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Town goes into the limelight
WHEN most people think of the film industry, their next thought is of Hollywood – the gleaming centre of movies and movie stars.
But every so often moviegoers are fortunate enough to enjoy a feature from Britain that has something to say about the British way of life.
That is why fans should be particularly proud of Phil Stagg, who has made scenes from Warrington and Northwich come to life for an international audience.
The writer and director from Appleton swapped the banks of the River Mersey for the French Riviera earlier this year when he jetted out to the Cannes Film Festival to promote his romantic comedy Barefooting.
It is the tale of two men, who decide to settle a lifelong mutual hatred and compete for the affections of a woman by running a cross country race.
“It’s not based on any real life – it is purely fictional. Sadly it is not autobiographical, although that would have made for an interesting sideline,” said Phil.
"I liked the idea of these two men whose whole lives are at stake for the sake of who wins a race."Director Phil Stagg
“It just popped into my head as a good idea. I liked the idea of these two men whose whole lives are at stake for the sake of who wins a race.”
Among the landmarks are Warrington Town Hall, Palmyra Square and the canals and rivers of Northwich.
“As it was a story about a cross country race, we had the opportunity to film in a lot of different locations,” Phil added.
“An awful lot of scenes are from my hometown as this particular story leant itself to Warrington and the actors and crew were mostly from the town.”
In fact, Phil was filming in Latchford when the Greenalls distillery set alight and the shoot had to be delayed because of all the smoke and the wail of fire engines.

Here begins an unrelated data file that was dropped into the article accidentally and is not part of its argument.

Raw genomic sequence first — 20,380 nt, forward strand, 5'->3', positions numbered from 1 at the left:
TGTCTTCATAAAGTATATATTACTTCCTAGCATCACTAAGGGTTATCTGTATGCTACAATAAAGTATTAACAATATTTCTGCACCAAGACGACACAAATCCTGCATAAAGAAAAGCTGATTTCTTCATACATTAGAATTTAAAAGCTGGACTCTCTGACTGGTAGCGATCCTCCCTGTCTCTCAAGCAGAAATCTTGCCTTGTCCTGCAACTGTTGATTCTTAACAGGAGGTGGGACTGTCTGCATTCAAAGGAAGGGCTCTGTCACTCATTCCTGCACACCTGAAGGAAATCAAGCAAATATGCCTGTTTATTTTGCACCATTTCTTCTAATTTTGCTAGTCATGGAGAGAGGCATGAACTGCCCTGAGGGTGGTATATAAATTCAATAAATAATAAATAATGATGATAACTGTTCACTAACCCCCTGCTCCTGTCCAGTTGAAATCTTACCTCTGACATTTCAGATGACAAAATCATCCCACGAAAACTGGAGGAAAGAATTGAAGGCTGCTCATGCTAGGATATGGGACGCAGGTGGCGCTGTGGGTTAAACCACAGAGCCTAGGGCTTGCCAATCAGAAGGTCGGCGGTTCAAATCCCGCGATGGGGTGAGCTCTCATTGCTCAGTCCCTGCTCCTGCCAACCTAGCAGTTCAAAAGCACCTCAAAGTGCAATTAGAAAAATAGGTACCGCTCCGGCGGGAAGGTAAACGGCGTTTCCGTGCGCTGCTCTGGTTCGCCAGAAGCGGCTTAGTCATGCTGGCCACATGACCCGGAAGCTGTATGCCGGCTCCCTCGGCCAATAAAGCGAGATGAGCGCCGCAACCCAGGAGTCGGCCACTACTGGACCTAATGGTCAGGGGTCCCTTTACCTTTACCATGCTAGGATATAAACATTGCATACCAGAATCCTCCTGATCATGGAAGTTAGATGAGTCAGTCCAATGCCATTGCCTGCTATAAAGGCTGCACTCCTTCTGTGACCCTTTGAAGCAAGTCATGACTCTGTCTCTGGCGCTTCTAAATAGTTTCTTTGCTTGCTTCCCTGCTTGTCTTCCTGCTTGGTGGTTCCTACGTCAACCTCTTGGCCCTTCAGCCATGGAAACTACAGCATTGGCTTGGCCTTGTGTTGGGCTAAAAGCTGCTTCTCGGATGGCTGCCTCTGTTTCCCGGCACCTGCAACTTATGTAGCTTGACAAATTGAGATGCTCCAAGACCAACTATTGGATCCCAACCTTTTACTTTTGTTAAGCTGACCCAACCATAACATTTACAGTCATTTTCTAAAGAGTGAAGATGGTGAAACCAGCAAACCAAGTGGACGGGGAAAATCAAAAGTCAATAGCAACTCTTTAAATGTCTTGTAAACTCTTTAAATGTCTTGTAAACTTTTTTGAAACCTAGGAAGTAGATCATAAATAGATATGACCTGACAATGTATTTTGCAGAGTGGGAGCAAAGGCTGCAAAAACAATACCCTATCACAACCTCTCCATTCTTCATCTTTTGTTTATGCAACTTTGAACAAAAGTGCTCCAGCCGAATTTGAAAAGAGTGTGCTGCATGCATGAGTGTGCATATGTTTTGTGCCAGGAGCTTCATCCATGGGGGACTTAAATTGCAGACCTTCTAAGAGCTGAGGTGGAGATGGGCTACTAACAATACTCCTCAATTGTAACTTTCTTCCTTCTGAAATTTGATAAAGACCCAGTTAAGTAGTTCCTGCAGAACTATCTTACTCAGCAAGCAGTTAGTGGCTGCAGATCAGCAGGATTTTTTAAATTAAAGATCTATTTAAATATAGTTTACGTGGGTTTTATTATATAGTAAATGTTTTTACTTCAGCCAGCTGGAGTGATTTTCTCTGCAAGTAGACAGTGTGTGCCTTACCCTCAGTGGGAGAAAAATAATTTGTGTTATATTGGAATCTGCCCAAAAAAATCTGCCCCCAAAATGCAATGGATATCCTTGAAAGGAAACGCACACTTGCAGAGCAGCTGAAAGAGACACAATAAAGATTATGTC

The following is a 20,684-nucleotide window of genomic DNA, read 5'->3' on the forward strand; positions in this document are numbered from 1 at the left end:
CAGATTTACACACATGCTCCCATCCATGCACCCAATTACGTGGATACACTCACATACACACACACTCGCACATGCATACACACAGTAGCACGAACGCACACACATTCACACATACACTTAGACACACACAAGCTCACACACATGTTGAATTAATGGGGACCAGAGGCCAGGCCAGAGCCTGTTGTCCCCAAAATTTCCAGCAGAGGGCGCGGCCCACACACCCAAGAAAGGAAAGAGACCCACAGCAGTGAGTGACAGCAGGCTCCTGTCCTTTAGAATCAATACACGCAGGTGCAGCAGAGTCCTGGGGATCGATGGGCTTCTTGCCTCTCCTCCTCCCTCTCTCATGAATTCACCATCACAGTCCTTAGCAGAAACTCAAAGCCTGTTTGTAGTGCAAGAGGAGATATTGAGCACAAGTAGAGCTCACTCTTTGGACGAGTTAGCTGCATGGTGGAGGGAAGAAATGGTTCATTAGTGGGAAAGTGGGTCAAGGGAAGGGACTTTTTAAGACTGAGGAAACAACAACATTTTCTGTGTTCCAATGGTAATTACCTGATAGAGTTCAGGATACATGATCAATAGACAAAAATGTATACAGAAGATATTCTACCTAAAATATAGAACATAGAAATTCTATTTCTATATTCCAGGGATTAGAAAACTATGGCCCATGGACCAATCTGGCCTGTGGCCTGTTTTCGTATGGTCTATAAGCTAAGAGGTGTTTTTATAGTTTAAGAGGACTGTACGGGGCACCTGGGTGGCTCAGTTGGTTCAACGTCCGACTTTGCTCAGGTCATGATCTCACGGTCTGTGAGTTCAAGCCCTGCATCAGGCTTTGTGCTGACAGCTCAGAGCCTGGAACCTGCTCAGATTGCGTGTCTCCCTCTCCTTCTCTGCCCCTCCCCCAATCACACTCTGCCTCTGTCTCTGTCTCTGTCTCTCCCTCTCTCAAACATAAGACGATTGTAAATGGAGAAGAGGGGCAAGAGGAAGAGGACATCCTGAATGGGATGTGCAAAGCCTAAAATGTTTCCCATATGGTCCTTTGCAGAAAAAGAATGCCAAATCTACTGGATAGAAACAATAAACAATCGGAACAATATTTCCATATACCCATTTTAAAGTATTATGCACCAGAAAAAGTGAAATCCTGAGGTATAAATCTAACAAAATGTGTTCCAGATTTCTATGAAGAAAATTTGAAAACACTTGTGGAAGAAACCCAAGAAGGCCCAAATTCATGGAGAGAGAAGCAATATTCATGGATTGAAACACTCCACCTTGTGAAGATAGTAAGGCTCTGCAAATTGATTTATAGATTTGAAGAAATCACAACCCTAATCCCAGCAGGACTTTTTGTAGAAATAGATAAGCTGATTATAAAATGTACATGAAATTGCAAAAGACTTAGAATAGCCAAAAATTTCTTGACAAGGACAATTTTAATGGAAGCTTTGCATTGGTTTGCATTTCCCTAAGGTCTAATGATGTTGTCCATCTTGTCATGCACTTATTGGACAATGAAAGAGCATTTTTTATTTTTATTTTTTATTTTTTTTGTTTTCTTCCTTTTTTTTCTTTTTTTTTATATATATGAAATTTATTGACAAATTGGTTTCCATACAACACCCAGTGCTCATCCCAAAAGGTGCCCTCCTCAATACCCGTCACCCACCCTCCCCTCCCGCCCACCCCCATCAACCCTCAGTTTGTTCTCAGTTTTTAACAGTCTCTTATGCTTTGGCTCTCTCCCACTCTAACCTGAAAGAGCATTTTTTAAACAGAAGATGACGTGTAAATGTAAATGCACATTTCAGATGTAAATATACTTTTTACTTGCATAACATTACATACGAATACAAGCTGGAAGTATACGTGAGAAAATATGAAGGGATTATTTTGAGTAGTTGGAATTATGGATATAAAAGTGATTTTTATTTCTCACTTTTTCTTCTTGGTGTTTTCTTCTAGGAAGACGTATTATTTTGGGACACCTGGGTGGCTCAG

“That was quite a memorable day but not for particularly pleasant reasons,” he said.
Phil also chose to film in Northwich because it was where he lived as a child.
“I have a great affection for that town and I have always been familiar with the good locations in the area.
“We did the very first day of filming there in a park behind the Memorial Hall and there was this wonderful riverside scene.
“We were lucky because there has been flooding there since.”
Phil started his creative career on the stage running the north west-based Arena Theatre Company.
After 20 years, he started to tire of running up and down the country and bought a video recorder to see if he had what it took to make a film.
His first feature was a documentary about his theatre group, which he followed with several short films.
“That was my way into the film industry but short films have a limited lifespan and were not really what I wanted to do.
“Ten-minute features are ok but they’re never going to shock the world,” Phil added.
He then gradually accrued the confidence, experience and technical knowledge he needed to make the full length movie, Barefooting.
“That’s the one that did it for us,” said Phil.
“It felt like the real thing for the first time. It took us a long time but we got there and thankfully a few people agreed.”
Barefooting premiered in Woolton cinema in Liverpool and was promoted in Cannes by Palm Tree UK, based at Pinewood Studios but Phil is still in search of a distribution deal.
Phil said: “It was a very successful screening with interest from the Americans, the French and the Germans but these things can take quite a while.”
Not that this has slowed the writer and director down because he has now been commissioned to create a new film called The Sweetheart Sisters set in the Lake District.
A thriller set in France and England called Caught is also in the works.